SEARCHING FOR DEPTH

The Colts could use quality depth pretty much everywhere on the roster entering the 2009 NFL Draft, Colts President Bill Polian said Friday. The 2009 NFL Draft is scheduled to be held Saturday and Sunday at Radio City Music Hall in New York City.

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Colts Could Use Quality Depth Pretty Much Everywhere on the Roster, Polian Says

INDIANAPOLIS – Bill Polian mentioned no names.

Polian, entering his 12th season as the Colts' president, said on Friday afternoon during his annual pre-draft availability that as has been the case in recent seasons, he didn't want to get into the area of discussing specific players of interest.

What he did discuss was depth. He said the Colts need it.

And there aren't really any specific places on the roster where it's more true than others.

"Pretty much everywhere," Polian said as he and the Colts' personnel staff went through the final stages of preparation for the 2009 NFL Draft, which will be held Saturday and Sunday at Radio City Music Hall in New York City.

"You can never have enough quality depth, and while I think we are a pretty good team top to bottom, I'm not sure we're a 53-man team at this point in time, which is always what we strive to be. We're close, but I don't know that we're there. Virtually every position could use some quality depth. There's a difference between names on the depth chart and people who can win in the National Football League.

"That's what the process is all about – trying to identify those players."

The Colts this season hold the No. 27 selection of the first round, and including a fourth-round compensatory selection, they have eight selections: one in the first round, one in the second, one in the third, two in the fourth, one in the fifth, one in the sixth and one in the seventh.

Jim Caldwell, who in January succeeded Tony Dungy as head coach after seven seasons as an assistant, also spoke on the draft Friday afternoon, saying his year as the Colts' associate head coach this past season helped him prepare for draft preparations.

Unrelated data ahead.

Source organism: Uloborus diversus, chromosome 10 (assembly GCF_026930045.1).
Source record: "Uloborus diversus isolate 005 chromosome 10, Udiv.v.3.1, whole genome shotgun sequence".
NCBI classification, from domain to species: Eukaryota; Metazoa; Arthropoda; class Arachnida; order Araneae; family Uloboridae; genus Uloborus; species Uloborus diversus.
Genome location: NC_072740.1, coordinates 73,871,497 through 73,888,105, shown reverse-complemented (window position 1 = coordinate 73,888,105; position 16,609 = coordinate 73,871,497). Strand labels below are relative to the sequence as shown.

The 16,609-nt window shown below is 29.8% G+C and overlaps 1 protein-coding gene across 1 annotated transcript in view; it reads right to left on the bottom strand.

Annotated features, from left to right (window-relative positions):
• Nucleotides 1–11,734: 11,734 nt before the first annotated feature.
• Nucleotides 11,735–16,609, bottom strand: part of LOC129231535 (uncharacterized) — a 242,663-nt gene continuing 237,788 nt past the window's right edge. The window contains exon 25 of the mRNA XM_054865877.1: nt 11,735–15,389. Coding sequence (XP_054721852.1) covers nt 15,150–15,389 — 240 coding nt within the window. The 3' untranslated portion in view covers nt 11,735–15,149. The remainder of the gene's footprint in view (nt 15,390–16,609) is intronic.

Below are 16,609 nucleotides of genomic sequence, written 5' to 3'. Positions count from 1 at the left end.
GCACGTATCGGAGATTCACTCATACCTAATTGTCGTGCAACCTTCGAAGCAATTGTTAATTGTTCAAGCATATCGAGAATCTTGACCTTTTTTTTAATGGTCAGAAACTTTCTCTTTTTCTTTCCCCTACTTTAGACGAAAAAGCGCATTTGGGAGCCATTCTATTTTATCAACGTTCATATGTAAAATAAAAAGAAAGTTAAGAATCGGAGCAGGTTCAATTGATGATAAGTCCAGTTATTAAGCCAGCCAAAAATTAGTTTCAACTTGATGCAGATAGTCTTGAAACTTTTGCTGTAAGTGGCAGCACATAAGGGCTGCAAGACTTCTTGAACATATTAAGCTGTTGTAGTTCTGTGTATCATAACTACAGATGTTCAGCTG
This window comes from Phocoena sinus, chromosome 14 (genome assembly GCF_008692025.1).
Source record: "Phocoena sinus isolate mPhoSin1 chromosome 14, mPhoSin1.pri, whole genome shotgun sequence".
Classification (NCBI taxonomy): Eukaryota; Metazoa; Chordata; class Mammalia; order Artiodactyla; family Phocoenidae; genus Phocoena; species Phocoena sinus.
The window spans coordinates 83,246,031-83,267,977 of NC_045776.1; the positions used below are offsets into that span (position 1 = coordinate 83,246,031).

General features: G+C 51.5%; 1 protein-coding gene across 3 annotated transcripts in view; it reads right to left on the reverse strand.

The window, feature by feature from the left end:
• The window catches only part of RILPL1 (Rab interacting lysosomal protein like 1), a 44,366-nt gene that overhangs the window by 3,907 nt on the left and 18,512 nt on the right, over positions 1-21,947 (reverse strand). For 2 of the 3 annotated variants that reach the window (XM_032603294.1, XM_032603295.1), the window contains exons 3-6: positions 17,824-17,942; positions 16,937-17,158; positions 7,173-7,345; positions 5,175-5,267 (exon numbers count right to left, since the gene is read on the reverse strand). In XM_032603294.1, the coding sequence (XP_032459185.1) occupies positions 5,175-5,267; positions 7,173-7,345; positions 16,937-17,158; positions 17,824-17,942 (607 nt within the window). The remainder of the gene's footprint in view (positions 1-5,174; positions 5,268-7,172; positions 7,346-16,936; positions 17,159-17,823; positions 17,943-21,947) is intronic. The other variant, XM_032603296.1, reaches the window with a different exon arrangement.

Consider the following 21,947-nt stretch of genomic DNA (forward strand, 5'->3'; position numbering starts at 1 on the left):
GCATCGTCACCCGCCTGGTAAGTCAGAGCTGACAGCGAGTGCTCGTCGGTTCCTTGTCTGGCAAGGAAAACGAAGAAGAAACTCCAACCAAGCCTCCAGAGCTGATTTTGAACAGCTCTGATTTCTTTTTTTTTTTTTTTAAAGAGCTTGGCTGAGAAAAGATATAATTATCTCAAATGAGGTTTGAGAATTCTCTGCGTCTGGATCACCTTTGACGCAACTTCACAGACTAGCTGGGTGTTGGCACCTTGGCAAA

"For the most part, when you look at what we've done from a personnel side – roster management and things of that nature are more of a collective agreement between us," Caldwell said. "We look at it, see our needs and discuss those things with everybody."

Polian said the team had targeted about a half-dozen players as potential first-round selections, but he also said the team's approach is as it always has been – that the seven-round draft and collegiate free agency must be seen as a whole.

"I've always said it's a seven-round-plus-collegiate-free-agent process," Polian said. "It is a lengthy process and we hope when it's all over we hope that virtually everyone that we've signed has an opunity."

Polian has one of the NFL's best draft records since taking over as the Colts' president, with five of his nine first-round selections combining to play in 21 Pro Bowls.

"This isn't an exact science," Polian said. "You're not going to bat .600, much less 1.000. We all make mistakes."

Polian also discussed several other draft-related topics:

• The perceived need for defensive tackles in the draft. The Colts released defensive tackle Ed Johnson early last season and Quinn Pitcock retired unexpectedly early in training camp. "We lost Pitcock and Big Ed, who we felt had essentially answered the questions for us," Polian said. "It's probably an area we could use a guy or two."

• The departure of free agent defensive tackle Darrell Reid. Polian said his departure won't influence how the Colts approach the position on draft day. "Darrell Reid was really not a defensive tackle for us," Polian said. "He was an outstanding special teams player. We didn't view him as such (a defensive tackle)."

• The loss of free-agent running back Dominic Rhodes, whose departure Polian said also wouldn't influence the draft-day approach. "I think we have people on the squad who can play," he said. "I don't think it forces us to take a running back."

• How much a failed drug test would influence how a team judged a player. "It's all part of a larger mosaic," he said. "Because a player tests positive does not necessarily remove him from consideration. . . . We do look at the total picture and say, 'Given the positives and the negatives, this player is one we feel is good for the Colts and this player is not.' We don't make it solely on that one particular instance."

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